What do you think can be put in place to help filmmakers and other creatives recover from this blow?

Everyone will recover differently from this experience but why wait until after to put things in place? We need the opportunities at this very moment. One idea would be to curate an active, digital job offer board that connects creatives directly to global opportunities and also offers assistance that pairs paid brand partnerships with content creators. Additionally, investing in more financially incentivized opportunities for icons, new and emerging creatives, to share knowledge through virtual workshops, online conferences and mentorship portals. It’s about adding value to what is available within our borders and embracing untapped human resources as we shape our new “normal”. Overall, we will come out of it with a broadened scope of knowledge and some sense of financial sustainability.


Navid Lancaster

We’ve seen you and Steven work together on ‘Buck -The Man Spirit’. How has this relationship influenced your compositions used in “19”? And can you describe what it’s like working together?

We both started working together on ‘Buck – The Man Spirit’ in 2012 and since then our skill sets has improved exponentially. I have also scored works for Steven when he was a student at USC and we have also worked on various music videos where he was the Director and I had the role of Sound Designer. My job is to compliment the Director’s vision and to provide the Score or Sound Design that would best tell the story the Director wants to tell. This involves a lot of discussion and the spotting of the film. During a spotting session the Director and Composer will watch the film together identifying cue points of emotion, where to and where not to have music and what the Director wants the audience to feel in a scene. A film is a Director’s creative baby and after developing the vision, directing the cast and crew and overseeing the editing process the Director now has to hand over this creative idea to a person who is trusted to add the emotional finishes to the film. That person is the Film Composer. We have developed that trust.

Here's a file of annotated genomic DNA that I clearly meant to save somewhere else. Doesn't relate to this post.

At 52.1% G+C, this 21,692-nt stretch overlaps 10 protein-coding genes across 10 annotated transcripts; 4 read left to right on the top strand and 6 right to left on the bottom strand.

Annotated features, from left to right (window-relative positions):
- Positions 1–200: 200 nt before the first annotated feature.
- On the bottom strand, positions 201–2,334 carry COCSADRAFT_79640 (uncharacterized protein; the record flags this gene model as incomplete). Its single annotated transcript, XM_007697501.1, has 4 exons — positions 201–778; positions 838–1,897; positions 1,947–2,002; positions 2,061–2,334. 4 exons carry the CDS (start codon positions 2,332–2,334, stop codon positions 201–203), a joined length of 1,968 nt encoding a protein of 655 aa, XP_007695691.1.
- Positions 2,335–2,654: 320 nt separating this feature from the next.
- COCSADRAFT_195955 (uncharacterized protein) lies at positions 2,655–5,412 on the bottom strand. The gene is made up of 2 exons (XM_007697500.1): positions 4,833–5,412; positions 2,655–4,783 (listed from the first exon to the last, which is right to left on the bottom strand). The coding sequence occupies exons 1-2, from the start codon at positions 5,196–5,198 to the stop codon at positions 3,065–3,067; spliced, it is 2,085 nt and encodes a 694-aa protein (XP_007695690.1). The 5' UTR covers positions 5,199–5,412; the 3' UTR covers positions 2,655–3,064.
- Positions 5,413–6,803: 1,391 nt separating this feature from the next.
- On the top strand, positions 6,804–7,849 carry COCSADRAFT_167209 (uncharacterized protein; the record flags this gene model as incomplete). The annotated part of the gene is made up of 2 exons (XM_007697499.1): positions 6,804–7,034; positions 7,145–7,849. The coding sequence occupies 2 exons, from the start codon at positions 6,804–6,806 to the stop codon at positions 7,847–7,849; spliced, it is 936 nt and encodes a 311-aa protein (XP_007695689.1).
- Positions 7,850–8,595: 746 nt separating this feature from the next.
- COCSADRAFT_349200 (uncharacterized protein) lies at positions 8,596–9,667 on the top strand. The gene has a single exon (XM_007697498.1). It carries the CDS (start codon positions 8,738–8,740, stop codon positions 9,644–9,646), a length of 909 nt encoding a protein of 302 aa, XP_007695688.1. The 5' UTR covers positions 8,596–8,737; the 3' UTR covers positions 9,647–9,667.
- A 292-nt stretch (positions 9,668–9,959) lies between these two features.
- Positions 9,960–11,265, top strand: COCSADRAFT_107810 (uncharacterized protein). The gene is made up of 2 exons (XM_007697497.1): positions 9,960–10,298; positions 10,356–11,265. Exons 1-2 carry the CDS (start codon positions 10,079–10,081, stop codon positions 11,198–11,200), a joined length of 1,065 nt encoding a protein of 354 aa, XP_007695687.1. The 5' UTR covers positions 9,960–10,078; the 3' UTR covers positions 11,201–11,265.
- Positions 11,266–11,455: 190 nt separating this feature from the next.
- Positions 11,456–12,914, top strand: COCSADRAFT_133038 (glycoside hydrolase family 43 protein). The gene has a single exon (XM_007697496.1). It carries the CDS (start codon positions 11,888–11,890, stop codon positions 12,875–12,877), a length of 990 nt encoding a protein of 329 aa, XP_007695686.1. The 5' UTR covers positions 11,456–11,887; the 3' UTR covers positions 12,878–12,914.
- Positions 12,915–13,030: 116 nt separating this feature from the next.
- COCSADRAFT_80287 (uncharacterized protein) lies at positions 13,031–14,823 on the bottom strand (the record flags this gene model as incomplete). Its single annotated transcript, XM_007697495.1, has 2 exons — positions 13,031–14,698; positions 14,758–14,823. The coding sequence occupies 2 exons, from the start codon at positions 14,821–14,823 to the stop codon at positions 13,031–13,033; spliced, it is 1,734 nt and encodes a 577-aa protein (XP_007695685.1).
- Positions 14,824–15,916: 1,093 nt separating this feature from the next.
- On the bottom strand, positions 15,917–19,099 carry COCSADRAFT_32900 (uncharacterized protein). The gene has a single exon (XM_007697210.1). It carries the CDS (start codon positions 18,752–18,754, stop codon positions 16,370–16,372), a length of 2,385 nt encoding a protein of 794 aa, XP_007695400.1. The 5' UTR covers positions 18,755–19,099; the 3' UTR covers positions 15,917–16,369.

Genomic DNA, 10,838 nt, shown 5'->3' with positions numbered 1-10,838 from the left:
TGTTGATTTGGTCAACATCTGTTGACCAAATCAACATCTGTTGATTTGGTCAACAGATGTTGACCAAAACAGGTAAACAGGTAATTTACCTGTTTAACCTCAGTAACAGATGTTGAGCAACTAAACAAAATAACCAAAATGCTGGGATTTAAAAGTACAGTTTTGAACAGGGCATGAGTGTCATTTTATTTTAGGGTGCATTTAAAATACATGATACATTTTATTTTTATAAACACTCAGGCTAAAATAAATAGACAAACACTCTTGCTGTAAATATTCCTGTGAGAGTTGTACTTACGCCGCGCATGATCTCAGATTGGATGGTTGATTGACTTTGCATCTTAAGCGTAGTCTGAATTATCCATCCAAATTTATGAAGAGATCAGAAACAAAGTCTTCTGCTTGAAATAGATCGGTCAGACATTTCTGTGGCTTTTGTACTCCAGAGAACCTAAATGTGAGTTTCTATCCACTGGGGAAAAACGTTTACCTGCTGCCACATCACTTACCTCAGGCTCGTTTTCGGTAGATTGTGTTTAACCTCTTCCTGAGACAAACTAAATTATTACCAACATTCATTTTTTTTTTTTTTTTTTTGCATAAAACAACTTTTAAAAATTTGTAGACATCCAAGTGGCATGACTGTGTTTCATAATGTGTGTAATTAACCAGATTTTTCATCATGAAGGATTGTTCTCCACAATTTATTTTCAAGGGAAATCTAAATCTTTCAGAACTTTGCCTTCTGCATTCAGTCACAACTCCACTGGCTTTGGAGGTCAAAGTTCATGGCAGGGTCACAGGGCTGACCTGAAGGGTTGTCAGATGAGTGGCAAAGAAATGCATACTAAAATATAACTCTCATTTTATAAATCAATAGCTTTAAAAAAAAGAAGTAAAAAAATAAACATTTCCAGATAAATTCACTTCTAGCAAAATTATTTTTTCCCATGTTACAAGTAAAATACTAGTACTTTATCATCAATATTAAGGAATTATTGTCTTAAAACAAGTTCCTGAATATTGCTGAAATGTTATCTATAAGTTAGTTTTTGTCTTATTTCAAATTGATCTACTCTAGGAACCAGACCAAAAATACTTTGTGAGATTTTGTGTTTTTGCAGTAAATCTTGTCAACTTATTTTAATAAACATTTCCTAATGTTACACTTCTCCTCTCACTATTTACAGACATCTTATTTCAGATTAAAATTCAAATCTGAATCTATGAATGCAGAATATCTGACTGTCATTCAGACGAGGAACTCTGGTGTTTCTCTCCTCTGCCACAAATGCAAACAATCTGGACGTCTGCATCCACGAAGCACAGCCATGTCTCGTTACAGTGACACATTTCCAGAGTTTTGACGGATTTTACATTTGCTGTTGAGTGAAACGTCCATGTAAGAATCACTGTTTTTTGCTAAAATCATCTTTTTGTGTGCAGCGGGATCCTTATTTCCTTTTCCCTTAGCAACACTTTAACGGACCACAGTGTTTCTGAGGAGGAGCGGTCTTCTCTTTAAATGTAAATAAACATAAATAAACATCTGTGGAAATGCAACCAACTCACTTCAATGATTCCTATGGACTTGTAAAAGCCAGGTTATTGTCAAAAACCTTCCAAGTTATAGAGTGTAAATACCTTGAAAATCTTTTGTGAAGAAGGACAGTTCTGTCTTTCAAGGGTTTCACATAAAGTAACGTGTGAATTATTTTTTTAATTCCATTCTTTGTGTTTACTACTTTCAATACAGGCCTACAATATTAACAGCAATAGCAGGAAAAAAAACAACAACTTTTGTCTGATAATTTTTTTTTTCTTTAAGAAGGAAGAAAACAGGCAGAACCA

Were you satisfied with the outcome?

We have received great reviews so far from various film critics who published their views on their blogs and other forms of social media. The film has also been featured on a video podcast and tonight (Thursday) a summary of the film was broadcast on CNC3. We have also received numerous positive comments about the film, through personal messages and social media posts, about how good it was or how it scared them with a few people asking if we are going to make a feature film from it. As the person responsible for composing the Score, developing the Sound Design and finalizing the total audio mix it is also satisfying that people were also commenting positively about the overall sound of this short film.


How has the current pandemic impacted on your approach to projects and what creative methods have you utilised to facilitate the changes?

My methods and approaches to projects have not changed much due to our current pandemic. Most of my interactions are already online and I spend most of my working time composing or audio editing. I am in a fortunate situation where my tools are readily accessible for me to do my part in post-production and I send the drafts/final products via the internet.


What would you consider the most challenging aspect of composing music specifically for a short film?

Just starting out on a blank slate and trying to express the subtext of the character/mood of the film. When scoring to picture, a film composer is like a filmmaker whose specialty is storytelling through sound. My job is to heighten, lessen or even go contrary to the story being told on screen and also to say things that the visuals can’t (or won’t) say. In a short film (or any length of film) I have to immediately immerse the viewer into its world, keep the viewer engaged, know when to have music and most importantly when NOT to have music and emotionally carry the story to its completion.


What is next for you? Are you currently working on any new projects?

I am currently composing the score for a short film called ‘Immune’. It’s a film about an authoritarian government who hunts those who are immune to a virus during a worldwide pandemic. The film was in preparation for a few months and was shot in England. It is Directed by Robert MacFarlane and Produced by Lesley-Anne MacFarlane and Mo Wani. I also composed the Score for ‘Unbreakable’, an app developed by award-winning Stack Designer Anthony Phills. The app uses Augmented Reality (AR) and portrays the life of Cujoe Lewis, the last known survivor of the Atlantic Slave Trade who was brought illegally to the United States on board the ship Clotilda. It is developed for iOS and will be ready soon.